The development of the PUfP prototype was guided by the Workbook for Developing and Evaluating Patient Decision Aids [54] and the Ottawa Decision Support Framework [55]. The prototype (see Figure 1) was informed by a scoping review of existing parent-targeted SDM interventions used in CAMH. A further systematic review was conducted to inform the content of PUfP. We consulted the National Children’s Bureau Families Research Advisory Group (FRAG) to obtain input on the study design and how to improve the intervention before the study began. A steering committee involving parents with experience of having a child with mental health problems and the digital lead at the Anna Freud National Centre for Children and Families (AFNCCF) also offered input on the design of PUfP. The content will be screened by various parent groups and professionals before being used in the pilot study. The overall structure of the app’s content is as follows.

Figure 1. The home screen.
View this figure

This is a decision aid that guides users to seek information about treatment options and the benefits and risks of each option, to track decisions, and to record where more information or support is needed. In addition, as this is a triad relationship, users will be prompted to involve others in the decision-making process by seeking preferences from clinicians, child, or other appropriate persons (see Figure 2).


This feature can be used in sessions or between sessions to record and track goals as they are discussed with health care professionals and the child. This will allow users to plan and record any questions or concerns they have so that they can address them at the next session (see Figure 3).

Figure 2. The decision tab.
View this figure
Figure 3. The goal tab.
View this figure

This feature allows parents to reflect on their emotions or issues that may be affecting the decision-making process. A parent can decide to share this content with the child and the clinician, and it can be used during and within sessions to keep track of the decision-making journey from user readiness to outcomes. Expectations, experiences, and reflections can all be recorded here using the diary function (see Figure 4).


This section will host a tool to allow parents to identify and express views about various stressors affecting the decision-making process. Users will be able to think about things that are stressful and explore ways to manage these. They can track feelings about decisions and explore where additional emotional support is required (see Figure 5).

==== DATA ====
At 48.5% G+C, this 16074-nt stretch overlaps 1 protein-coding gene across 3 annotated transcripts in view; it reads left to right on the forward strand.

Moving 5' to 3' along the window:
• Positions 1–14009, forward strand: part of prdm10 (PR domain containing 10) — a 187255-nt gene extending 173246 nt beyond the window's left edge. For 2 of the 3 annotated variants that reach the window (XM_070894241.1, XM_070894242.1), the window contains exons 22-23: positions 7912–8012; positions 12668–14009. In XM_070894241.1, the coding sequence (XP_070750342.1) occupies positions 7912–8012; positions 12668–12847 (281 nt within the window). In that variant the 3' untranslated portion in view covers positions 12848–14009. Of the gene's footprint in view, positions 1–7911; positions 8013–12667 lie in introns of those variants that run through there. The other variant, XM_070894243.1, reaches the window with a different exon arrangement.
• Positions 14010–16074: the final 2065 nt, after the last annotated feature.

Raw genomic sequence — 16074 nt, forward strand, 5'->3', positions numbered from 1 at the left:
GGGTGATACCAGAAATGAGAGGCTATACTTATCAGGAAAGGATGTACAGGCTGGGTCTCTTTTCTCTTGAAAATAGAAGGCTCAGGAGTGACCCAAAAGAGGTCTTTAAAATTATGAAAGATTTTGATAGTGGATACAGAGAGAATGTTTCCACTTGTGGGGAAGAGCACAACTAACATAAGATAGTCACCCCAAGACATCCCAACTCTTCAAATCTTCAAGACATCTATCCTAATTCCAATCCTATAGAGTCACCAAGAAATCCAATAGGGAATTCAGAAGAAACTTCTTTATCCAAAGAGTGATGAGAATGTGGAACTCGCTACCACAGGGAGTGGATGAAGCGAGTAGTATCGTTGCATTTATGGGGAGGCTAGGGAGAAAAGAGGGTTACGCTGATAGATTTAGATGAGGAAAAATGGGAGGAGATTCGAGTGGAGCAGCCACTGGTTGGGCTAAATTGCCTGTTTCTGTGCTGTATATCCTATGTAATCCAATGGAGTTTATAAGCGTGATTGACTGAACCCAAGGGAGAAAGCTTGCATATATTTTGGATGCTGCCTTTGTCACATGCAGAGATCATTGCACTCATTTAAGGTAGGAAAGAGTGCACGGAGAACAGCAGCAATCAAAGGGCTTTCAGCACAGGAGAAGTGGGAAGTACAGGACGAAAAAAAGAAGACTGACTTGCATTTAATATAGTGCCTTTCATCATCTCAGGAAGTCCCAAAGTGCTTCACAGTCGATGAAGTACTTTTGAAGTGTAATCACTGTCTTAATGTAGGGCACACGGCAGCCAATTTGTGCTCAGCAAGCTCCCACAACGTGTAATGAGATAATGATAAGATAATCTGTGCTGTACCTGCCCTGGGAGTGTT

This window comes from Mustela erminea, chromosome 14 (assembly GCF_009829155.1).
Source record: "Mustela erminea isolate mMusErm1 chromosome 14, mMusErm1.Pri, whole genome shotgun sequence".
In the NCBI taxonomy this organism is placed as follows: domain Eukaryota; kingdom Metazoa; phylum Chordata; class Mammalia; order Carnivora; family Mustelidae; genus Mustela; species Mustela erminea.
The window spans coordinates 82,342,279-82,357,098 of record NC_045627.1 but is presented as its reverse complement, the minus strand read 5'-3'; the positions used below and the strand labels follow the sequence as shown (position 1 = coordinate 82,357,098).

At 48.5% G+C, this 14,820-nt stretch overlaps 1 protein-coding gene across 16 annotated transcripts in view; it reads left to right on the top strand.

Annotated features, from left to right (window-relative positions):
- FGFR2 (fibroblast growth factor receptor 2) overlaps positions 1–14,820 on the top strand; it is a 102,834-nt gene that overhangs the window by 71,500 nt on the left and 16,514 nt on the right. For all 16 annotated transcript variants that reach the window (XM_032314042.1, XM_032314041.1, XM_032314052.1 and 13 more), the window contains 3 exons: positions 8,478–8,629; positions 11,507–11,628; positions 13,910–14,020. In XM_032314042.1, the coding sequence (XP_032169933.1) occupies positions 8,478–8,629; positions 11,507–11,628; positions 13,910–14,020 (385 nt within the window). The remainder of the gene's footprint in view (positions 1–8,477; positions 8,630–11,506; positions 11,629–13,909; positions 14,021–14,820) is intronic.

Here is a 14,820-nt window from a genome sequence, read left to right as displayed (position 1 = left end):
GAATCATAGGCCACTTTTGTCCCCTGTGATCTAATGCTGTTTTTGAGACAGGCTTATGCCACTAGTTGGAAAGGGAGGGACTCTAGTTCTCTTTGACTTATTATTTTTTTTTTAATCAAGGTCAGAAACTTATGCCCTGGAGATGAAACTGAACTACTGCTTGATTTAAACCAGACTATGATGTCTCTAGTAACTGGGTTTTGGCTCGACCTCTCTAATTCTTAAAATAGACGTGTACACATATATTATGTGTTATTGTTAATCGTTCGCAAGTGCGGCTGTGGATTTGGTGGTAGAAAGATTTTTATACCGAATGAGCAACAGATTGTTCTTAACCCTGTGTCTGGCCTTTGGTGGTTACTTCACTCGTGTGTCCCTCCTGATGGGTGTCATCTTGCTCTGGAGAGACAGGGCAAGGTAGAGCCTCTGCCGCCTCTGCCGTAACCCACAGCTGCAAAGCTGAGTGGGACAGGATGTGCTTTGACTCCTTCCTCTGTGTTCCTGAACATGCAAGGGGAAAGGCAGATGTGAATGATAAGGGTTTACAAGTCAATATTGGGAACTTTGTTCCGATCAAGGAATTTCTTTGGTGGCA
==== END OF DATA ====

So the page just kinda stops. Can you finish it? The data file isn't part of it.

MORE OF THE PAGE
Figure 4. The journey tab.
View this figure
Figure 5. The support tab.
View this figure
Figure 6. The resources tab.
View this figure

This section includes useful contact details that can signpost users to further support and guidance. Parents can also upload their own resources to help with the decision-making process and include contacts that they find most helpful (see Figure 6).



All clinicians at the selected NHS sites will be invited to an information session where they will receive information about the study and be given the opportunity to further assist in developing the inclusion criteria for parent participants and inform the recruitment process. This will allow interested clinicians to identify themselves to the research team and become early active participants in the trial. Clinicians for the purpose of this study will support the recruitment process by identifying parent participants within their practice and also, as participants themselves, to inform the development of PUfP and provide feedback on its impact.


On the basis of the inclusion/exclusion criteria agreed at the information session, clinicians will strategically scan their patient list and select suitable participants. At a subsequent meeting with the families, clinicians will solicit interest in participation by sharing some information about the aims of the study. If the family expresses interest in taking part, their contact details will be added to the site’s database of potential participants. The key person at the site will supply the researcher with the database of contact details to invite the parents to participate.

Posters will be placed at participating NHS sites, and parents can also voluntarily contact researchers to express interest in participating. Various parent groups will also advertise the study; therefore, parents may also contact researchers without being identified by clinicians. In addition, the research team will visit the selected CAMHS to recruit participants on clinic days. All parents will be screened to ensure they meet the inclusion criteria. The preliminary inclusion/exclusion criteria are given below.

The inclusion criteria included the following:

  1. Over the age of 18 years
  2. No known diagnosed mental health issues
  3. Ability to speak and understand English
  4. Parent of at least one young person (>11 years) attending CAMHS

The exclusion criteria included the following:

  1. Concurrent and/or involvement in other research that is likely to interfere with the intervention
  2. Parents or guardians in cases where the child/young person is being treated under a section of the Mental Health Act
Patient and Public Involvement